Airports Commission endorses third Heathrow runway

As the Airports Commission’s final report reveals its chosen airport expansion scheme, Angus Walker, partner and head of the planning and infrastructure department at Bircham Dyson Bell, takes us through the important elements of this decision.

A new northwest runway at Heathrow Airport offers the greatest strategic and economic benefits of three shortlisted options, the Airports Commission has concluded in its final report. The Commission’s recommendations include measures to address environmental and community impacts of a third Heathrow runway. The report also describes the strengths and weaknesses of the other shortlisted proposals. The outcomes of consultations on increasing the UK’s long-term aviation capacity and air quality have also been published.

What does the report recommend?

The Airports Commission final report recommends that of the three shortlisted options to build a third runway—the Gatwick second runway, the Heathrow extended northern runway and the Heathrow northwest runway—the construction of a new northwest runway at Heathrow is taken forward (a proposal made by Heathrow Airport Ltd) provided certain safeguards are put in place.

It does not recommend a particular consenting route, remaining neutral as to whether it should be introduced by hybrid bill in Parliament (like HS2) or a development consent order (like Hinkley Point C or the Thames Tideway Tunnel). Heathrow, however, said it favoured the latter.

What considerations did the Commission take into account in reaching its conclusions?

The Commission considered:

  • the strategic fit
  • economic impacts
  • surface access
  • environmental impact
  • effect on people
  • commercial viability and delivery, and
  • operational viability

It did not consider political deliverability (nor was it asked to)—and this is the issue which now faces the government.

What proposals are intended to mitigate the impacts of a third runway at Heathrow?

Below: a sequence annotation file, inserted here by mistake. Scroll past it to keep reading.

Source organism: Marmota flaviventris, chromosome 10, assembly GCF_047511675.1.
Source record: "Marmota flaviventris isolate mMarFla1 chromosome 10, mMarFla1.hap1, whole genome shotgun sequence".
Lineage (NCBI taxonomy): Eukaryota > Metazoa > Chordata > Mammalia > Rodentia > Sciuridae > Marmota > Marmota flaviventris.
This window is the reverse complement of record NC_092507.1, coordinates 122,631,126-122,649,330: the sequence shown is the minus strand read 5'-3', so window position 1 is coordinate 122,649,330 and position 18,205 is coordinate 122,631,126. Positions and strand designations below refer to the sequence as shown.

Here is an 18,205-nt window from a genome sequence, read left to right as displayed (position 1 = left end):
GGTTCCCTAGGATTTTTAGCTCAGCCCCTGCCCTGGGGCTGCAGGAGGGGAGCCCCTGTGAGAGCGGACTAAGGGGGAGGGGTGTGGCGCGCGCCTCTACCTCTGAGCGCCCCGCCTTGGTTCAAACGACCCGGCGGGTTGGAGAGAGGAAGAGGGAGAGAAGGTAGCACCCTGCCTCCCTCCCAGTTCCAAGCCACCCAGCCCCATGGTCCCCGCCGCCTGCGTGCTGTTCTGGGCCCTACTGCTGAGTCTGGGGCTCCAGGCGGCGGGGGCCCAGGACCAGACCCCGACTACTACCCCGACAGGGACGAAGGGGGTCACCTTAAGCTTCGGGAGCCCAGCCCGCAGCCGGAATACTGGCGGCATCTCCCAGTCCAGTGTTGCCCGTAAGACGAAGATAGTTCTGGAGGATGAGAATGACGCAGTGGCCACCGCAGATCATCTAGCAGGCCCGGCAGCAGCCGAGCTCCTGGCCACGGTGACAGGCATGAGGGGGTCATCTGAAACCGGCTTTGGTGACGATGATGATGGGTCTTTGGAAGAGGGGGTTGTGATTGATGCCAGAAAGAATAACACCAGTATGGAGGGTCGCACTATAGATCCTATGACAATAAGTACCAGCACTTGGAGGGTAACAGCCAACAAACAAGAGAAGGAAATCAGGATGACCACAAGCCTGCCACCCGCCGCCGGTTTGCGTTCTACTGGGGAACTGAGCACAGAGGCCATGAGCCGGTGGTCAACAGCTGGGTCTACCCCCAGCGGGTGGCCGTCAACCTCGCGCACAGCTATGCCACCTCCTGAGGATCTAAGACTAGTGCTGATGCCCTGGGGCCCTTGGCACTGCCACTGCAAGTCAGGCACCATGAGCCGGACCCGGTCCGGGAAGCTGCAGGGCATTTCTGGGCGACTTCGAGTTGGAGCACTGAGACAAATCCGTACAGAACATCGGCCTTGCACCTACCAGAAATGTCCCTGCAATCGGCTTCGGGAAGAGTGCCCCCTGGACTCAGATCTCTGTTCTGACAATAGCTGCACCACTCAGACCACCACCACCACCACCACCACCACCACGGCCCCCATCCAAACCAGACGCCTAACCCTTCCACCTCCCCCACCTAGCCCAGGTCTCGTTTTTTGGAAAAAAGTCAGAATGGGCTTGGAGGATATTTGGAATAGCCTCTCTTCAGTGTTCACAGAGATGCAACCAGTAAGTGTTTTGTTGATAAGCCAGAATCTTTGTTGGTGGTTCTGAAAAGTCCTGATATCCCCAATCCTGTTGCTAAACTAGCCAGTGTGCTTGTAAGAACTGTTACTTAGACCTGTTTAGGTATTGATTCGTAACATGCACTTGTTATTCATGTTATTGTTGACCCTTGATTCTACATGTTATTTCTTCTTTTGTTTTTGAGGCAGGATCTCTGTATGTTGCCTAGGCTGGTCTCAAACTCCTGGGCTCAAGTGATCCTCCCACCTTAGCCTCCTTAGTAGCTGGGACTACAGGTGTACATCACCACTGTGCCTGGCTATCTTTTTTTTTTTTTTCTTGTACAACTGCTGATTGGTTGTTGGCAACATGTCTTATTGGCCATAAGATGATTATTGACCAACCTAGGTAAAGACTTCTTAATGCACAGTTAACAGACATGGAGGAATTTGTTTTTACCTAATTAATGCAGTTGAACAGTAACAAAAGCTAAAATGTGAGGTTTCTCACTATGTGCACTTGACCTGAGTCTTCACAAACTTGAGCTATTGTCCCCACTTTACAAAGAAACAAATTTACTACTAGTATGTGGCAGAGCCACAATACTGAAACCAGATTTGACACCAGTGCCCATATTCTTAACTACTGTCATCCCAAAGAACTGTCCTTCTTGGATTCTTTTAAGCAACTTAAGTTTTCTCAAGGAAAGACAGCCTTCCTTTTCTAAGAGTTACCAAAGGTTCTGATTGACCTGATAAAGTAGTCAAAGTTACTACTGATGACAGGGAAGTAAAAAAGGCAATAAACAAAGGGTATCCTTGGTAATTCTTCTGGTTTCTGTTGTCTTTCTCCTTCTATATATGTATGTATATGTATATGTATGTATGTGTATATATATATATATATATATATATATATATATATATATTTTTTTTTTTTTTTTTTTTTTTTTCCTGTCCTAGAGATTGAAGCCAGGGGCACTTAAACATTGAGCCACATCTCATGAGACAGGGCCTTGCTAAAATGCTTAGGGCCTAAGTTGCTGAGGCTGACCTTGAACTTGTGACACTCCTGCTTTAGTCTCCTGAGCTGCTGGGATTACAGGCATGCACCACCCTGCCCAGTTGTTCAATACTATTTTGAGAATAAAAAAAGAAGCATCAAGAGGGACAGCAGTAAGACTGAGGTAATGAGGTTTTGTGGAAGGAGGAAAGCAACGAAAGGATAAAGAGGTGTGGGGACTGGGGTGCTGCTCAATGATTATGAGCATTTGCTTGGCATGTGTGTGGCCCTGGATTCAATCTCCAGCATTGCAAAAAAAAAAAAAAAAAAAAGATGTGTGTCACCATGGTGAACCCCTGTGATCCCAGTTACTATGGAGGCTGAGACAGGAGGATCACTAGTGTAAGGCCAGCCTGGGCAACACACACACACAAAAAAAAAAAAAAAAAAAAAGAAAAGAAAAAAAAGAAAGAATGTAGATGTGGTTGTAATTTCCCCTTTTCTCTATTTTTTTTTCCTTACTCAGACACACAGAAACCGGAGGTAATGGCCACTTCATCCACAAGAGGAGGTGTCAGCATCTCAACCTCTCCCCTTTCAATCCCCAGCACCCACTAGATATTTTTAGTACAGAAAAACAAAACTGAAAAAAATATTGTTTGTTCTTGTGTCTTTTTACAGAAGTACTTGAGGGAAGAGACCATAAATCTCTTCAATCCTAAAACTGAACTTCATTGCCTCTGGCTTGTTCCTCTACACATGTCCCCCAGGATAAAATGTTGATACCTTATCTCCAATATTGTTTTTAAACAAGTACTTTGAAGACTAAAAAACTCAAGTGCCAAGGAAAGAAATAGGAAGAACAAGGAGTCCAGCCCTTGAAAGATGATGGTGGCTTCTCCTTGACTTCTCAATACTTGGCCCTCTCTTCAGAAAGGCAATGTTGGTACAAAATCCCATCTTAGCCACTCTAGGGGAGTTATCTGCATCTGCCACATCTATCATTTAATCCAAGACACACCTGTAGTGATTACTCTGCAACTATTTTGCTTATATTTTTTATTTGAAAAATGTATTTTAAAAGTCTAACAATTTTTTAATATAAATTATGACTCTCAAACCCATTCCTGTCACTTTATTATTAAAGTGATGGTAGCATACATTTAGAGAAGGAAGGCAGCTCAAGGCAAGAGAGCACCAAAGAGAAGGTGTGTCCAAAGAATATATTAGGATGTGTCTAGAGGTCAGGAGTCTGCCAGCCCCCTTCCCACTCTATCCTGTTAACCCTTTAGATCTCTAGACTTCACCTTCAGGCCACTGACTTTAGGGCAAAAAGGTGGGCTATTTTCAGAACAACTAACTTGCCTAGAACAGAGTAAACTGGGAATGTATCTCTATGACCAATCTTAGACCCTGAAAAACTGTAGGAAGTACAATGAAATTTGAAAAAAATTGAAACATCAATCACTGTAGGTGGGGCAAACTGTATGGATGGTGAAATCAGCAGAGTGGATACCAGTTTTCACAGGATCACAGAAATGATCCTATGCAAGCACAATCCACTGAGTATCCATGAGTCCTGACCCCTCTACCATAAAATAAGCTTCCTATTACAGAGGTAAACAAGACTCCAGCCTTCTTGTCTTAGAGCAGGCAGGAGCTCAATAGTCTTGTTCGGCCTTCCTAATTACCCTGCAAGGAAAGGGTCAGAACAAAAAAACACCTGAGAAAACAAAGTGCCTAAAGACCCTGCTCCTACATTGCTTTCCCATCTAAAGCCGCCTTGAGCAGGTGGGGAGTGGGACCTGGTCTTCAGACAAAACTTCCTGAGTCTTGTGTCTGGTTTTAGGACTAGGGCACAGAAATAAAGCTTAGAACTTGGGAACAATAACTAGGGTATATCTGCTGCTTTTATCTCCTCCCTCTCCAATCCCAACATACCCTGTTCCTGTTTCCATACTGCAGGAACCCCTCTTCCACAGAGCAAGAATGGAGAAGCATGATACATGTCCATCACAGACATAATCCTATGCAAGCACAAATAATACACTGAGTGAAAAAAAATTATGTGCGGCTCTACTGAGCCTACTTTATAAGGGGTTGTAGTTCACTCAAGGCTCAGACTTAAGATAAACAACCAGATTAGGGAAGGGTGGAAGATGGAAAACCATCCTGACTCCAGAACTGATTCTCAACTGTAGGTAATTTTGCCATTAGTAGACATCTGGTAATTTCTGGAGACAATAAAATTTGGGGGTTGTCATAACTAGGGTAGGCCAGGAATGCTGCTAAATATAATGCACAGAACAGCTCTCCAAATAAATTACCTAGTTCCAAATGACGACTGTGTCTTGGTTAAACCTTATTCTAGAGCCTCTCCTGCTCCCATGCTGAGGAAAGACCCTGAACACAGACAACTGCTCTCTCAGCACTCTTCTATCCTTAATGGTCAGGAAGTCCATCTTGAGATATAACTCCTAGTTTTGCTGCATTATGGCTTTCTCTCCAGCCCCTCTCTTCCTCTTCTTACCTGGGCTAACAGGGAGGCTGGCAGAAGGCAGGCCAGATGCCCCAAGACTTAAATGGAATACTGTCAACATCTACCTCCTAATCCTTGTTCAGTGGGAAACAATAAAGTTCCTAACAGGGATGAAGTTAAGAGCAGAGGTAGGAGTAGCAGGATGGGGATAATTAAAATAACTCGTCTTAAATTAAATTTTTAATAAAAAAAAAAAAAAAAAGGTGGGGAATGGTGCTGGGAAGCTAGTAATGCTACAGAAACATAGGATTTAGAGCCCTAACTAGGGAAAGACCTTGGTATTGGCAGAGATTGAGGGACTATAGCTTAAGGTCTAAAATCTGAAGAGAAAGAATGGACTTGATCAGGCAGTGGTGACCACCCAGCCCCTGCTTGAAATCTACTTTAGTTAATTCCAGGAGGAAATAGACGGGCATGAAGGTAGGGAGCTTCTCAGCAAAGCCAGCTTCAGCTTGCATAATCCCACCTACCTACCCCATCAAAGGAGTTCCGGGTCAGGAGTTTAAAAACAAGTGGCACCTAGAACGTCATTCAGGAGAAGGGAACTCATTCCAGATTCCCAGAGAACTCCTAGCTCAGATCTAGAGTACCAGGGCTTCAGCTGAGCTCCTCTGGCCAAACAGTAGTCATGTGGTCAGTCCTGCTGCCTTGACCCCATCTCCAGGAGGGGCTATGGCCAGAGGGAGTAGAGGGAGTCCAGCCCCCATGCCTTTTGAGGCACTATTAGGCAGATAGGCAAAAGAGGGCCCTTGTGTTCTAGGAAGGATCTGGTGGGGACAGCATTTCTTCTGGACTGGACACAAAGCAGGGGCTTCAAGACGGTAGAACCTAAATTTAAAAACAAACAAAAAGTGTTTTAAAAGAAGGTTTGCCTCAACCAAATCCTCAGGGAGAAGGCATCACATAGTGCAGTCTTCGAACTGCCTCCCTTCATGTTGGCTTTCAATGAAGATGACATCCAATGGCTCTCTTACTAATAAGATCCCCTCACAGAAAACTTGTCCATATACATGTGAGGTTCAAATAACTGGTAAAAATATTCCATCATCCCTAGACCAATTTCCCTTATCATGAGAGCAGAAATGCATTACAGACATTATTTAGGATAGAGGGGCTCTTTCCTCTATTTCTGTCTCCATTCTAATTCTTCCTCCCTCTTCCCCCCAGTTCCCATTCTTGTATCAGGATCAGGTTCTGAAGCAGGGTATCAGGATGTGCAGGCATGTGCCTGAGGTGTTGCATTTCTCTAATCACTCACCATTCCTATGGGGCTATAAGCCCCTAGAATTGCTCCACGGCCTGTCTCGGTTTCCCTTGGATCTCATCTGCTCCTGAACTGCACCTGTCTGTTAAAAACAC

Several mitigation proposals have been recommended:

  • a ban on flights between 11.30 pm and 6:00 am
  • a legally-binding ‘noise envelope’ (a restriction on the amount of noise produced at an airport)
  • compensation for the loss of homes at 25% above market value
  • £1bn of community compensation
  • an aviation charge on noise (on all airports, possibly)
  • a major shift in mode share (ie more public transport)
What were held to be the downsides of expanding Gatwick?

Gatwick was considered to be a credible option, but the economic case for Heathrow was thought to outweigh it. The Commission thought that the type of routes that would be created at Heathrow, such as long-haul routes to new destinations was preferable to Gatwick which is more likely to have shorter-haul routes.

With the Prime Minister historically opposed to a third runway at Heathrow, what are the next steps?

Despite saying in 2009 that the third runway at Heathrow was not going ahead ‘no ifs, no buts’, David Cameron is now committed to consider the Commission’s recommendation and decide what to do about it by the end of the year. The recommendation will most likely be challenged in the meantime by an anti-Heathrow campaign group or another airport company. The government also has to decide what method should be used to obtain consent to build the third runway either by way of a hybrid bill in Parliament or a development consent order, as stated previously.

Interviewed by Stephanie Boyer.

The views expressed by our Legal Analysis interviewees are not necessarily those of the proprietor.

Filed Under: Environment

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